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    Load Upon Load Upon Load

    April 17, 2006 by Brandy Vencel

    Busyness is a plague. This might sound harsh, but I truly believe it. I am often reminded of the words of the Preacher in Ecclesiastes: “Thus I considered all my activities which my hands had done and the labor which I had exerted, and behold all was vanity and striving after wind and there was no profit under the sun.” Each generation seems to become busier and busier, and to what end? We have more divorces, less intimate relationships, less spare time, worse health, less energy…

    Shortly before our wedding day, Si and I read Deuteronomy 24:5 which states, “When a man takes a new wife, he shall not go out with the army nor be charged with any duty; he shall be free at home one year and shall give happiness to his wife whom he has taken.” We took to heart that God had found it especially important to protect the first year of a marriage from a husband’s absence. We chose to commit to very few activities, and almost all of those were activities we could share together. We did not allow the stuff of life to physically separate us from each other. And we were able to nurture the new relationship that God had blessed us with. We learned to rejoice in a small, calm life.

    I am a young mom, so I like sit back and watch the families in my church. They are my case studies, and I share my observations with Si and we try to learn from it all. Let me tell you something I have observed.

    Behind us at Sunday evening service sits a family with eight children {the oldest is 11 and the youngest a brand new baby}. These are some of the sweetest, most well-behaved children I have ever met. The parents are very peaceful, and so is their home. They do not rush from activity to activity, and they are often available to welcome young families {like ours} for a mid-week meal. These children literally glow when they tell a person how much they enjoy sharing a room with their siblings or the adventure they had while playing in the front yard that day. Their home is full of people, and full of industriousness, but I would never call it “busy.”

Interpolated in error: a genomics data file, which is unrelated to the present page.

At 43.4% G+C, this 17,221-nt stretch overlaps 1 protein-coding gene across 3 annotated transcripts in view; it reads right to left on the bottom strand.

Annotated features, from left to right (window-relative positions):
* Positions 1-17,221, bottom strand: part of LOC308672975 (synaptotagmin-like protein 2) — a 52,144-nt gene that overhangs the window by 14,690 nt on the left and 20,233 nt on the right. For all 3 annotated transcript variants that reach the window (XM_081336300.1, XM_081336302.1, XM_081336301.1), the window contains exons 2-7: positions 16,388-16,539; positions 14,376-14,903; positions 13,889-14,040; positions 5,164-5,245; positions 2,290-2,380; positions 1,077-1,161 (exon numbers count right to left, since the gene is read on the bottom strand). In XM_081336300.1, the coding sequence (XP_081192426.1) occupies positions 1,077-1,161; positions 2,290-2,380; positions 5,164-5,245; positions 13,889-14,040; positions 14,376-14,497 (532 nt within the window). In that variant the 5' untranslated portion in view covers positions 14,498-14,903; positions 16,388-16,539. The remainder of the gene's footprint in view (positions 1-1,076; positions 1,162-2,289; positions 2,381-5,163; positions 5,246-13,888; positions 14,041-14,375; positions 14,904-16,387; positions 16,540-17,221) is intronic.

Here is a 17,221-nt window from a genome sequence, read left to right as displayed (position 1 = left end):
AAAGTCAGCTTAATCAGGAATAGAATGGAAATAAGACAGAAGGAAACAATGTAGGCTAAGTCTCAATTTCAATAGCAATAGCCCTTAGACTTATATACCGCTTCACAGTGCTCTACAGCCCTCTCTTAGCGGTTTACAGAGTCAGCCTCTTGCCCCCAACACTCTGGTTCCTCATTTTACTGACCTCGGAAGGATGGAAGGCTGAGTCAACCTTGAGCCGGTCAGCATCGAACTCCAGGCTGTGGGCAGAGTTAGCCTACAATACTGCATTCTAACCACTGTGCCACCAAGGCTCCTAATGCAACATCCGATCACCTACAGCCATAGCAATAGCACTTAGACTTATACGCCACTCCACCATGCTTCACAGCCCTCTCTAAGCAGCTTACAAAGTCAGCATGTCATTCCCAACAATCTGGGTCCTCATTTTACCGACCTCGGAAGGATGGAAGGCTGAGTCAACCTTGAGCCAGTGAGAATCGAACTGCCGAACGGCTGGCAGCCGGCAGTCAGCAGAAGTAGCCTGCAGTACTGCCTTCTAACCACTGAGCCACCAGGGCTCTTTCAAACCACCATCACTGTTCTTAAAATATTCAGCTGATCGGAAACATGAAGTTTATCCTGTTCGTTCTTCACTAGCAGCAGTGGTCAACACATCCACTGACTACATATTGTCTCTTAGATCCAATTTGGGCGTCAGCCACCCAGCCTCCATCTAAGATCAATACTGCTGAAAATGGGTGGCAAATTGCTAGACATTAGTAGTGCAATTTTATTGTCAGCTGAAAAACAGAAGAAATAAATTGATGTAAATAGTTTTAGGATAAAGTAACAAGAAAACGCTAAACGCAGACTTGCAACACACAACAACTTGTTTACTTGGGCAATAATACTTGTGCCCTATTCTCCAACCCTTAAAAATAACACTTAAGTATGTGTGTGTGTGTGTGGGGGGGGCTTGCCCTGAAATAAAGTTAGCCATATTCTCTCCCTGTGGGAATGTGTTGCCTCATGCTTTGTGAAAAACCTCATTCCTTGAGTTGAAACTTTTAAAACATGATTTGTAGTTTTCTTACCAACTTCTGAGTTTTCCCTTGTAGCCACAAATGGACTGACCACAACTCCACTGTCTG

Some of the other moms in the church look at this large family with a bit of shrouded disdain. I have overheard their comments. They think that the mother must be completely overwhelmed {if they do not know her}, and predict that this family’s life must be very hectic because they have so many children.

    The interesting thing is what I’ve observed about these families that criticize the large family. They have fewer children, but those children have attitude and discipline problems — they are rude and unfriendly and almost completely unable to interact with anyone outside their own age group. Many were shuffled off to daycare at 6-weeks of age, and no one has ever looked back. The mother works. The father works. The kids go to school and to after-school care and to dance, baseball, football, soccer, piano lessons, guitar lessons, volleyball, not to mention time with friends, etc., etc., etc.. These families never see each other, do not know each other, and it shows. They call our church asking for counselling, but they do not have enough spare time to go to the appointment.

    I’ve written before about the impact of birth control on our society’s thinking about children. The modern families look at the large family and assume the children make life busy and burdensome because they don’t realize that it isn’t people that make life busy. It’s stuff. And stuff, in fact, means we don’t have time for people. And the parents who have a lot of stuff in their lives will feel out of control and overwhelmed whether they have one child or ten.